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Deeper looks at student loan debt

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By Reid Kanaley
The Philadelphia Inquirer
Unless politicians compromise -- the U.S. Senate is expected to vote on a proposal this week -- new government-backed student loans will carry 6.8 percent interest rates, up from the 3.4 percent enjoyed by families since 2007. What does it all mean?
The Lifehacker site has a post by Eric Ravenscraft that helps sort out the current debate over the interest rate students will pay on new Stafford loans, the federally subsidized college loans. Even if the rate goes up, Stafford loans will remain the bargain loan for students, Ravenscraft notes.
A "paying for college" page at the site of the Consumer Financial Protection Bureau has a video about how student debt became a $1 trillion issue in the United States. The bureau, a watchdog for consumers, provides an outline of steps that students and their families should take to know at the very least what they are getting into when they borrow for college. The page starts with a simple timeline of links to guide students from applying for college to repaying their debts after graduation.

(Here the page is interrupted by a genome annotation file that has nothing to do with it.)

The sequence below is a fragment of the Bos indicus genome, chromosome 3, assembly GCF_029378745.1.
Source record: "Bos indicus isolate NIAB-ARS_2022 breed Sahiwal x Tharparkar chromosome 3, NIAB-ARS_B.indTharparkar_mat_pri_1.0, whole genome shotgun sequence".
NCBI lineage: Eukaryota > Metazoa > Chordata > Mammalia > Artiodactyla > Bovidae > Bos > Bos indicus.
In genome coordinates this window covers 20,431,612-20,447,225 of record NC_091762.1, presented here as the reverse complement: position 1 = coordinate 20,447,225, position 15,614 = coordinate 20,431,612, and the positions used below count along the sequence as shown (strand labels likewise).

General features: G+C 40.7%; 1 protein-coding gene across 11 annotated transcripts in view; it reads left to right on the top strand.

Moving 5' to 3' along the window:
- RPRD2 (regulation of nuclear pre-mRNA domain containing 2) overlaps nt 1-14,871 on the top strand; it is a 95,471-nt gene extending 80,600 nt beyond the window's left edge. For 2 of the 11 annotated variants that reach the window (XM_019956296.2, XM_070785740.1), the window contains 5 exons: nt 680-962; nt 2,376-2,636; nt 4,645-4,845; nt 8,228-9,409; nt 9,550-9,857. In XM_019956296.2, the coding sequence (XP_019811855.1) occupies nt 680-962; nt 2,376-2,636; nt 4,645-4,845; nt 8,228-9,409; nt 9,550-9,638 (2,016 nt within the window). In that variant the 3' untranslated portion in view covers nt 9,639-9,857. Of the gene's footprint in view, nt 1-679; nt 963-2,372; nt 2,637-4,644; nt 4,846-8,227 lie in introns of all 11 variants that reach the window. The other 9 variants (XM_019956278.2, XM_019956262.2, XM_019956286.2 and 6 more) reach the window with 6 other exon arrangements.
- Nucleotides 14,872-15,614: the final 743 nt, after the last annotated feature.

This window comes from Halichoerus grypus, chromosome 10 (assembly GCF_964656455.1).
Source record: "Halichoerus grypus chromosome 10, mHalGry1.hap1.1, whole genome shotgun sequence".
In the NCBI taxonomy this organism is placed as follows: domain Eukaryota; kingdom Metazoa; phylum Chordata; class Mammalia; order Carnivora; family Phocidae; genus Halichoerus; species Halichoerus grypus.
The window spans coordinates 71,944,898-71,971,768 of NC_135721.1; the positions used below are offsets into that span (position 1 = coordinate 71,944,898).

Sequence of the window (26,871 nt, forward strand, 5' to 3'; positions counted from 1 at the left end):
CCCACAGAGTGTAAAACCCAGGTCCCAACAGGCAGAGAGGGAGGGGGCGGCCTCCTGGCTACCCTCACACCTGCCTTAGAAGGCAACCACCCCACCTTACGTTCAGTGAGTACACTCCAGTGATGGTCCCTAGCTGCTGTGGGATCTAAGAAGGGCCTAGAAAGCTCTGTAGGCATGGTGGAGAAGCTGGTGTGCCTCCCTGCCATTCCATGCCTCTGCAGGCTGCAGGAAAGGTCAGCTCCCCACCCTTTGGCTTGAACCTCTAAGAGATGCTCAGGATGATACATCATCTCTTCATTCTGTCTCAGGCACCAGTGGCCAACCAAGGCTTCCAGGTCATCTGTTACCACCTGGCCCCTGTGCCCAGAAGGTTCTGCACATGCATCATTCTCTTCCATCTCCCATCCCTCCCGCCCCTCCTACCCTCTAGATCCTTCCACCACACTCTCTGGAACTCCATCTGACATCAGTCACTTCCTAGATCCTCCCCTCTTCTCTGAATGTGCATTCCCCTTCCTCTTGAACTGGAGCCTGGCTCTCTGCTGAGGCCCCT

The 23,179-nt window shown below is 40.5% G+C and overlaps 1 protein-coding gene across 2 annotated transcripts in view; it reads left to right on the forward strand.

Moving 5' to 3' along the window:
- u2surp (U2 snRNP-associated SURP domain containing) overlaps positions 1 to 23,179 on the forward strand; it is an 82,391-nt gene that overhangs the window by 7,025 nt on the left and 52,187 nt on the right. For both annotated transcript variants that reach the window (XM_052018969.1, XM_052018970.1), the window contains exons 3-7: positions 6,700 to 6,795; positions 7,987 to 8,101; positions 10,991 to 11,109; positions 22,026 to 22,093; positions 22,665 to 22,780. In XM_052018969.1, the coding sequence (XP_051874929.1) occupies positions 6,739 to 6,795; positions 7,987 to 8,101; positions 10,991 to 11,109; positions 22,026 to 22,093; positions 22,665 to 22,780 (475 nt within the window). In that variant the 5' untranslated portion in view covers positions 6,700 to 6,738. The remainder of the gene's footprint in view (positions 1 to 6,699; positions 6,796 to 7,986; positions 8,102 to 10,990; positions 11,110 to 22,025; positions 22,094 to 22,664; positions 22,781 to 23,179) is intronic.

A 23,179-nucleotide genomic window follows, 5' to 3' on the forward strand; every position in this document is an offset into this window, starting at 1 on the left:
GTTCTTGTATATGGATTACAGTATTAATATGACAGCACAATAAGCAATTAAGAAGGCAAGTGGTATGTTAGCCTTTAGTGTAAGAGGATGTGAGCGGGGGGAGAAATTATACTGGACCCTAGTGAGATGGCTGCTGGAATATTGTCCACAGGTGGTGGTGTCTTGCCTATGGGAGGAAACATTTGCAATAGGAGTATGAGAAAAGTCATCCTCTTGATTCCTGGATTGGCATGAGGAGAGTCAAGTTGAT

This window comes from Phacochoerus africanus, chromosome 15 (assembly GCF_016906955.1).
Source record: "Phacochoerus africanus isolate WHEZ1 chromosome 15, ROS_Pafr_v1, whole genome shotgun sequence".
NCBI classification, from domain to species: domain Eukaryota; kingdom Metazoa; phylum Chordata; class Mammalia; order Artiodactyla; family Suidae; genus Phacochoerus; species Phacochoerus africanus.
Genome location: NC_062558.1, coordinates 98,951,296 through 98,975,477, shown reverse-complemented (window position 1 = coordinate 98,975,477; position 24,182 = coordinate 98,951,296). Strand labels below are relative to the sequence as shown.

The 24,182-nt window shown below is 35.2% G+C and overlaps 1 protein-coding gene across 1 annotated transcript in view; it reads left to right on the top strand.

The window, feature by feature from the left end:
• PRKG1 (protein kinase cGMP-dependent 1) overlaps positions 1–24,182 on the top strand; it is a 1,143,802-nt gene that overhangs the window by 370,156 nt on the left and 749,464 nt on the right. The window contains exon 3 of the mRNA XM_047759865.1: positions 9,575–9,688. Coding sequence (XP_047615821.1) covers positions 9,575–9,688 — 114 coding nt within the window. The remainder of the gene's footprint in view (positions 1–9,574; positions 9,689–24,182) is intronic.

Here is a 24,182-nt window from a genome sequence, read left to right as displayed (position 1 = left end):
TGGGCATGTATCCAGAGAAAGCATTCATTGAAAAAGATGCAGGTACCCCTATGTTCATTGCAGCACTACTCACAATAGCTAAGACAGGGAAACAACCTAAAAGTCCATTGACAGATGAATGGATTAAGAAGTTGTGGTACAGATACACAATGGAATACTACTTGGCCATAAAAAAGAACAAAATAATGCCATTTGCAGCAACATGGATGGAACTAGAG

The real crisis for college students isn't loan rates but the soaring cost of college, writes Patricia Murphy at the Daily Beast. "Experts in higher education say that by focusing on making borrowing cheap, while public grant money dries up and student-loan debt balloons past $1 trillion, Congress is missing the point altogether," she wrote. Colleges engaged in the "prestige arms race" are piling on expensive sports programs, luxury accommodations, high salaries and other costly extras to draw students. The resulting escalation of costs for students is in many ways the more critical issue. Fixes include "trimming bloated administrations, eliminating undersubscribed majors, cutting sports programs that cost too much money, or reducing generous employee benefits."
Factors behind rising student debt are explored in this article at the Brookings Institution site. It notes that college still seems to pave the way to employment. Meanwhile, however, as much as tuitions have increased over recent years, student loan volume has increased even more. Predictably, delinquency rates on all that debt has shot up, too.
Should the Federal Reserve bail out students? Must banks' influence be cut down to size? How about a "student-debt jubilee"? These are among ideas put on the table at, the site for the PBS show "Moyers & Co.," which asks, "So how do we relieve some of the burden carried by the more than 38 million Americans with outstanding student loans and make sure that college is affordable for future generations?"
2013 The Philadelphia Inquirer
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